If the privacy is the problem, it needs to be the focus of the bill, not one of many techniques that may be used to compromise it, of course.

What I Did This Morning

While California was sleeping, I enjoyed a bit of broadband politics in the heart of the beast, testifying at the House Subcommittee on Communications, Technology, and the Internet on Communications Networks and Consumer Privacy: Recent Developments

The Subcommittee on Communications, Technology, and the Internet held a hearing titled, “Communications Networks and Consumer Privacy: Recent Developments” on Thursday, April 23, 2009, in 2322 Rayburn House Office Building. The hearing focused on technologies that network operators utilize to monitor consumer usage and how those technologies intersect with consumer privacy. The hearing explored three ways to monitor consumer usage on broadband and wireless networks: deep packet inspection (DPI); new uses for digital set-top boxes; and wireless Global Positioning System (GPS) tracking.

Witness List

* Ben Scott, Policy Director, Free Press
* Leslie Harris, President and CEO, Center for Democracy and Technology
* Kyle McSlarrow, President and CEO, National Cable and Telecommunications Association
* Dorothy Attwood, Chief Privacy Officer and Senior Vice President, Public Policy, AT&T Services, Inc.
* Brian R. Knapp, Chief Operating Officer, Loopt, Inc.
* Marc Rotenberg, Executive Director, The Electronic Privacy Information Center
* Richard Bennett, Publisher, BroadbandPolitics.com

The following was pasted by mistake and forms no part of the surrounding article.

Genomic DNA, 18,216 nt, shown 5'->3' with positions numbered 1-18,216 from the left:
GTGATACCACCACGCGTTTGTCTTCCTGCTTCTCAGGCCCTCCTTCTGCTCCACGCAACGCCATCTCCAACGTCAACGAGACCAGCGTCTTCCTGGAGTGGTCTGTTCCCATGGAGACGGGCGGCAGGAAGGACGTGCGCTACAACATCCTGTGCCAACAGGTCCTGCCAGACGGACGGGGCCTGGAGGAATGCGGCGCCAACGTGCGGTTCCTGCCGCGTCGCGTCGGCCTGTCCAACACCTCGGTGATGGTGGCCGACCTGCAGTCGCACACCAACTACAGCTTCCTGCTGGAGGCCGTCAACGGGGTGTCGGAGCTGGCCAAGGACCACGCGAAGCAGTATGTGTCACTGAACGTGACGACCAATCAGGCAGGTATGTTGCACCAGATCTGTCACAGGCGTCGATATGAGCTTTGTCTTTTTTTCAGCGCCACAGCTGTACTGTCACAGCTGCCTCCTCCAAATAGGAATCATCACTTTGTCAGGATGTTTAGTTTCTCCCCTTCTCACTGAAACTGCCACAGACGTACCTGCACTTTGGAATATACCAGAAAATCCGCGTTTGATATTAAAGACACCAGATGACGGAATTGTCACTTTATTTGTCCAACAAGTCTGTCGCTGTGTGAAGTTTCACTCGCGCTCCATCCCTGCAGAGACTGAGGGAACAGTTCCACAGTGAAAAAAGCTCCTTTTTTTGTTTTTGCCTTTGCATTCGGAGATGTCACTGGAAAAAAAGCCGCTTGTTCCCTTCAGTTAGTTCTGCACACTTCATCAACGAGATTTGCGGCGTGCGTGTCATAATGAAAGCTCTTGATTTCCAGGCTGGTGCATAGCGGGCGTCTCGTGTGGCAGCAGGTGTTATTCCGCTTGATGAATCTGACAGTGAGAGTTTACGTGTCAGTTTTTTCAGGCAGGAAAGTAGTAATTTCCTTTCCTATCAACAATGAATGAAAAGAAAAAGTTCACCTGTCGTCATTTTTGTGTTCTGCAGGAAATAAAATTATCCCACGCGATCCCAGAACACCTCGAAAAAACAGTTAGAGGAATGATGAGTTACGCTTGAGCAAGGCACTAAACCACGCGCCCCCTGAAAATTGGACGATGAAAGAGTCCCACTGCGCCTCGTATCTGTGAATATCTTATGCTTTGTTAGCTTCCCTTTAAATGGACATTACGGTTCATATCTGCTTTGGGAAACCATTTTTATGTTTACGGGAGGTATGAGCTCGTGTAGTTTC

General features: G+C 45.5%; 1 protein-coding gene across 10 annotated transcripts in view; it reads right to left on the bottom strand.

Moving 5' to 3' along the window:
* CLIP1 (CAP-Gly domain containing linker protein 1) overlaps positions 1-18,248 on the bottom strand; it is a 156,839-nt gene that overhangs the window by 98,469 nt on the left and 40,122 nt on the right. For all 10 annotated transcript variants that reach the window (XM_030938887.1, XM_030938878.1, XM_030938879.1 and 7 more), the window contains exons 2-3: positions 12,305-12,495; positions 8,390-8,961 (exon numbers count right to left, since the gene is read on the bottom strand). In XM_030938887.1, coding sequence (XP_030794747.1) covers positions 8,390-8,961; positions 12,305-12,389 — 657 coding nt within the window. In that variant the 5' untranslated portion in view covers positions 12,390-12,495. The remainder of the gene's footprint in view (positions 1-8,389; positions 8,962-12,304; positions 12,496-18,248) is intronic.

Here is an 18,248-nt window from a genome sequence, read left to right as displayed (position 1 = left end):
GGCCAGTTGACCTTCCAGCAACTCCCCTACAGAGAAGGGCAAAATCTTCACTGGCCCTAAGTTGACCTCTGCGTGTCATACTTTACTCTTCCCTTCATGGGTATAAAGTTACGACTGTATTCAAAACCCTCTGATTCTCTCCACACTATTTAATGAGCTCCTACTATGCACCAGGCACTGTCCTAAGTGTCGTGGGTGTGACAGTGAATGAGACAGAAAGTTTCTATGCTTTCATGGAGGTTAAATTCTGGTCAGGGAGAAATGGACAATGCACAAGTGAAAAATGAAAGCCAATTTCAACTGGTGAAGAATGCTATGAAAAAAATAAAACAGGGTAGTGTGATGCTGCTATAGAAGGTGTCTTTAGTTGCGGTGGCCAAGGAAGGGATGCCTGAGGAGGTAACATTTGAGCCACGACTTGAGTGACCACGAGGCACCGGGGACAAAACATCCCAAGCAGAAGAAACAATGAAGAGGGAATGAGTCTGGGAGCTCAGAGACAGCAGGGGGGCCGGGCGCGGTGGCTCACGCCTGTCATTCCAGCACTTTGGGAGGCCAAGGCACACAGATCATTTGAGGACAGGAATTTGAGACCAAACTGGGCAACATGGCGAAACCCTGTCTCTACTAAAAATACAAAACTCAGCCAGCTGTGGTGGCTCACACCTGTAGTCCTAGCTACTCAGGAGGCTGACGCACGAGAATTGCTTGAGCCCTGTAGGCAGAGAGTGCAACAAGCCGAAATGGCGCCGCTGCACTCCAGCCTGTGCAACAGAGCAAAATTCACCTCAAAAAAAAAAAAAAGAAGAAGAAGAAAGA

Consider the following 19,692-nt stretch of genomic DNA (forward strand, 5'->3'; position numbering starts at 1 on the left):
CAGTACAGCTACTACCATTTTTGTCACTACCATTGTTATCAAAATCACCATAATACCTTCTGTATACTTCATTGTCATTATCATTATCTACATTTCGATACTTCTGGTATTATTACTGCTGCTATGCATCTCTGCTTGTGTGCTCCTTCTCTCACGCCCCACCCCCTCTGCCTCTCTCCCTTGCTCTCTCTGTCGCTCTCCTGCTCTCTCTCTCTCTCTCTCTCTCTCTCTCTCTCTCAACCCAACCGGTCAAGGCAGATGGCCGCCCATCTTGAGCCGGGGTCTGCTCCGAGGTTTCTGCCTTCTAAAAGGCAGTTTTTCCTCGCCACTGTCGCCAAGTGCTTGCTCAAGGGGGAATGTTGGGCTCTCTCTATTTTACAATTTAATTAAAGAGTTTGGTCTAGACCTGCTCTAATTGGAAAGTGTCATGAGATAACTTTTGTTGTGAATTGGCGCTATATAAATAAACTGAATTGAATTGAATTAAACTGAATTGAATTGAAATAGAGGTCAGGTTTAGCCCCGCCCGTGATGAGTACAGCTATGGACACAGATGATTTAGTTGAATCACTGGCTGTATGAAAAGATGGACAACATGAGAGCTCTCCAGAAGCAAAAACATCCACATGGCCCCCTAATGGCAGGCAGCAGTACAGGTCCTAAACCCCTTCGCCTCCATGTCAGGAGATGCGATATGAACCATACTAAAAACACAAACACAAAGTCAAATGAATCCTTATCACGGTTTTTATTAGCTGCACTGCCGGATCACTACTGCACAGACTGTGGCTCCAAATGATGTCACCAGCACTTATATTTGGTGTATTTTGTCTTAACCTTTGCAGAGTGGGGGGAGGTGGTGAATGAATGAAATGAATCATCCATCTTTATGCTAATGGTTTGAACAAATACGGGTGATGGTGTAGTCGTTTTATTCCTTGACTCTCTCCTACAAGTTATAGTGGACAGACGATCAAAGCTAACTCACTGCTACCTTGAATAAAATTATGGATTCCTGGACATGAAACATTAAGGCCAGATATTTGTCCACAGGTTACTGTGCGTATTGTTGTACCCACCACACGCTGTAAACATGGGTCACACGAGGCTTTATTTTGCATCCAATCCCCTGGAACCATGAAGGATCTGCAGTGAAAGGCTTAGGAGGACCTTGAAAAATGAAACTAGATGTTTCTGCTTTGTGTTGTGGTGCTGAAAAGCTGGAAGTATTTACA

It went pretty well, all in all; it’s really good to be last on a panel, and the Reps aren’t as snarky as California legislators. I’ll have more on this later.

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What’s good for Google is good for the Internet

Anna Eshoo used to be my Congressional representative, so I paid particular attention to her remarks in the recent Markey Committee hearing on Internet privacy. Frankly, she’s an embarrassment. She started her remarks by jumping all over Scott Cleland for being a shill of the broadband industry, which would be funny if it weren’t so pathetic. Scott started his remarks by disclosing who pays him, and I didn’t hear any disclosure from Rep. Eshoo about who’s paying her (see: Open Secrets for details of Google employee contributions to Eshoo and for Google PAC bucks. This Congresswoman has raised $3 million from PACs.)

She carried Google’s water, essentially saying: “Google is entitled to rape and pillage personal information for their own purposes, but nobody else better mess with it in the slightest way.” You can see the video of the hearing here, warts and all. Eshoo, like her colleague Zoe Lofgren (D, Google) has a place in these hearings, but it’s at the table with all the other lobbyists, not on the dias.

Aside from Eshoo, it wasn’t a totally bad hearing. Markey likes to simplify issues to the point that they’re all so black-and-white that you can’t see why they warrant discussion, but the witnesses were (with one exception) pretty clear on the fact that DPI is simply a technology, and as such has no moral significance. What matters, obviously, is how it’s used.

After all the hand-wringing, it should be clear that DPI isn’t a privacy issue in its own right because it’s simply a tool for harvesting information out of network packets. The privacy issues are solely in the realm of the information itself: who provides it and under what terms, who processes it, and who retains it. And these same issues have to be addressed for all personal information, on the Internet or off it, in the packets or on the web site.

But the pattern here is something that’s all too common in Congress: this technology has a scary name, so it must be bad. The focus on the technology with the scary name then takes up the time that should be spent on the important issue, privacy.

But privacy isn’t black-and-white, so we better not talk about it; it might be bad for Google.